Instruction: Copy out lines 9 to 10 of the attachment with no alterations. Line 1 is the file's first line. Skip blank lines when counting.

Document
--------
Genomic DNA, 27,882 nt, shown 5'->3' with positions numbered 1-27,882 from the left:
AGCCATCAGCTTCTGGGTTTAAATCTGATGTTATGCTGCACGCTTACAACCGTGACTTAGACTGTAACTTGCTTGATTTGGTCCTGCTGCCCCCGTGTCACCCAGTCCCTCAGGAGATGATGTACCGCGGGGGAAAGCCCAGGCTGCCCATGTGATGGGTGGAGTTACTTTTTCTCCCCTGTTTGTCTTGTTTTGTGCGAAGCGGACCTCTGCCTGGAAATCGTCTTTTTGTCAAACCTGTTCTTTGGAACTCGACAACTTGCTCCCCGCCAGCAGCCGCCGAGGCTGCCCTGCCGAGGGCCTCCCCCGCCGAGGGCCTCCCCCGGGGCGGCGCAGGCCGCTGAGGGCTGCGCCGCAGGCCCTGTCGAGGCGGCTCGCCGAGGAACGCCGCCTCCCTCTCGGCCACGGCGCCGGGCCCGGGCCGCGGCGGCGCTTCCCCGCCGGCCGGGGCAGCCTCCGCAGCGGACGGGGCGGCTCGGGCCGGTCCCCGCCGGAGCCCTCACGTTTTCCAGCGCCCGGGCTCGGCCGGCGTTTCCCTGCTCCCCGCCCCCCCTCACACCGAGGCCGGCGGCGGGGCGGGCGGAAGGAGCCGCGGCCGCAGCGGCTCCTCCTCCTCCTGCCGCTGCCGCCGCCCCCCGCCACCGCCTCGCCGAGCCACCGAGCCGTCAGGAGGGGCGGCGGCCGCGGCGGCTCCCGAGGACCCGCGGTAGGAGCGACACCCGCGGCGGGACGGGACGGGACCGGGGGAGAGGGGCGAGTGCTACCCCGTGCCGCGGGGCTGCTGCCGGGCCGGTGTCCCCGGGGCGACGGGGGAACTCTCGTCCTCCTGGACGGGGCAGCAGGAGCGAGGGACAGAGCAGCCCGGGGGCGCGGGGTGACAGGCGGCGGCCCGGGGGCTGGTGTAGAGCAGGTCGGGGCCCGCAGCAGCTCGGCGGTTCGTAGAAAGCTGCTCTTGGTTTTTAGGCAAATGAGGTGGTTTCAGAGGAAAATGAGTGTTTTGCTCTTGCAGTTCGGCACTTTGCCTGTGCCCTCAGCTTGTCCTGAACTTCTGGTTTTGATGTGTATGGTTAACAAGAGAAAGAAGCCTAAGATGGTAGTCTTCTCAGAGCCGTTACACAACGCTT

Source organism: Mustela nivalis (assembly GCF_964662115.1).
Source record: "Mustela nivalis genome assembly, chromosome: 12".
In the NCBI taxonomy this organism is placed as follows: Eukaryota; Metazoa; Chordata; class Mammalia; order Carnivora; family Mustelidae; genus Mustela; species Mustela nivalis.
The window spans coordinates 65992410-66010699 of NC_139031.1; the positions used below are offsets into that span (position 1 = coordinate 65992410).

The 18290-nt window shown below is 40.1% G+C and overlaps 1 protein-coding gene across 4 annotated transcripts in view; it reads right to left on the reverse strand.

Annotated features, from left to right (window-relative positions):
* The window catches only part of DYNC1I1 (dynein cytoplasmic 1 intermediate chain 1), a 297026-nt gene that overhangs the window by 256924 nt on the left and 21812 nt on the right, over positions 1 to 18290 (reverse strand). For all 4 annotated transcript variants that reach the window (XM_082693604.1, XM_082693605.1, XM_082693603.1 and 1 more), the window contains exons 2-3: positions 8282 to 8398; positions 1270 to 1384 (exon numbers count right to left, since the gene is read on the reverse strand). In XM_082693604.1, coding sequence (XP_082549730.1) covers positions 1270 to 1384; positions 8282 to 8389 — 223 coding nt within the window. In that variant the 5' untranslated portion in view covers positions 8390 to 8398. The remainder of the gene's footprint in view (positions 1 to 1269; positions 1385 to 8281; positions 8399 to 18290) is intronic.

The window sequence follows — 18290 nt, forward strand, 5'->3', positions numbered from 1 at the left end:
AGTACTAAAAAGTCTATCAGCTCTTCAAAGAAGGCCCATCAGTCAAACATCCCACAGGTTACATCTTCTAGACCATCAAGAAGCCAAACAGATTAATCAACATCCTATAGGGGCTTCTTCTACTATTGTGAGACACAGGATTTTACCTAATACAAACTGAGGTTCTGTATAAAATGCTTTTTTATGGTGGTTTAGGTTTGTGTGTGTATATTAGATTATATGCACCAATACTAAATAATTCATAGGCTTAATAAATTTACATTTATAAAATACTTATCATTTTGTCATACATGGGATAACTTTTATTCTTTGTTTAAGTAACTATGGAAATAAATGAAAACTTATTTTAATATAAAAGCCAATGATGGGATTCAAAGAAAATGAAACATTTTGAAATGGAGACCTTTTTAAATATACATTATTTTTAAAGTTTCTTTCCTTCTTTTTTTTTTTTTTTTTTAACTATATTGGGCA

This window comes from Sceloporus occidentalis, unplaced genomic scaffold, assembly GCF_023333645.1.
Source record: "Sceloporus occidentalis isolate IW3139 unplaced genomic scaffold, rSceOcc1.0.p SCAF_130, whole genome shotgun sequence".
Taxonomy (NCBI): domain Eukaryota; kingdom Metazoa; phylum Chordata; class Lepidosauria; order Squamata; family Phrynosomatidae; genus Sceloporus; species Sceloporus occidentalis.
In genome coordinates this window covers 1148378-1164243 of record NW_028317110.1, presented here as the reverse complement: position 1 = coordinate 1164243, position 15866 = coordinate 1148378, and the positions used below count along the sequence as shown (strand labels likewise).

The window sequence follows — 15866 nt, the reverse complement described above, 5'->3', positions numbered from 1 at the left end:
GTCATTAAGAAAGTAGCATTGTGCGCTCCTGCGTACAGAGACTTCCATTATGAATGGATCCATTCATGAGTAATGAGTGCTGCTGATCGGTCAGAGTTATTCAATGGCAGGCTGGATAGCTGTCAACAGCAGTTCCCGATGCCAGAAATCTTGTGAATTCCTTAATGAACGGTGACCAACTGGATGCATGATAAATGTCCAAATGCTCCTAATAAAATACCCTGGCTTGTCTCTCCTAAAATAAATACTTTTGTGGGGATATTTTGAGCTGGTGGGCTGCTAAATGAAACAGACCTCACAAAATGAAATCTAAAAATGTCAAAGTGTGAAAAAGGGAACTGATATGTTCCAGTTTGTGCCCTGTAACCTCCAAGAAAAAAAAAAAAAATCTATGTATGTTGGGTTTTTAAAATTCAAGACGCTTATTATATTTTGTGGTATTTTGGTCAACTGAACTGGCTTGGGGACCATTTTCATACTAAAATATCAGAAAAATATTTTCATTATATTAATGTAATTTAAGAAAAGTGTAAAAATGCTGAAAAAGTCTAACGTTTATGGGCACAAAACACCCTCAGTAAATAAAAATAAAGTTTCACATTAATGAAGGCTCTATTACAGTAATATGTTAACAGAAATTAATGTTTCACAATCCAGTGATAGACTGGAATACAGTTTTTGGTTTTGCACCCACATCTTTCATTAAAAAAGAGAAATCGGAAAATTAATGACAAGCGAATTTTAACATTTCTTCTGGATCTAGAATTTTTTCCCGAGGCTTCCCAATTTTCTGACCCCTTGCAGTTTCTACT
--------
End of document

* The window catches only part of DYNC1I1 (dynein cytoplasmic 1 intermediate chain 1), a 297026-nt gene that overhangs the window by 256924 nt on the left and 21812 nt on the right, over positions 1 to 18290 (reverse strand). For all 4 annotated transcript variants that reach the window (XM_082693604.1, XM_082693605.1, XM_082693603.1 and 1 more), the window contains exons 2-3: positions 8282 to 8398; positions 1270 to 1384 (exon numbers count right to left, since the gene is read on the reverse strand). In XM_082693604.1, coding sequence (XP_082549730.1) covers positions 1270 to 1384; positions 8282 to 8389 — 223 coding nt within the window. In that variant the 5' untranslated portion in view covers positions 8390 to 8398. The remainder of the gene's footprint in view (positions 1 to 1269; positions 1385 to 8281; positions 8399 to 18290) is intronic.

The window sequence follows — 18290 nt, forward strand, 5'->3', positions numbered from 1 at the left end: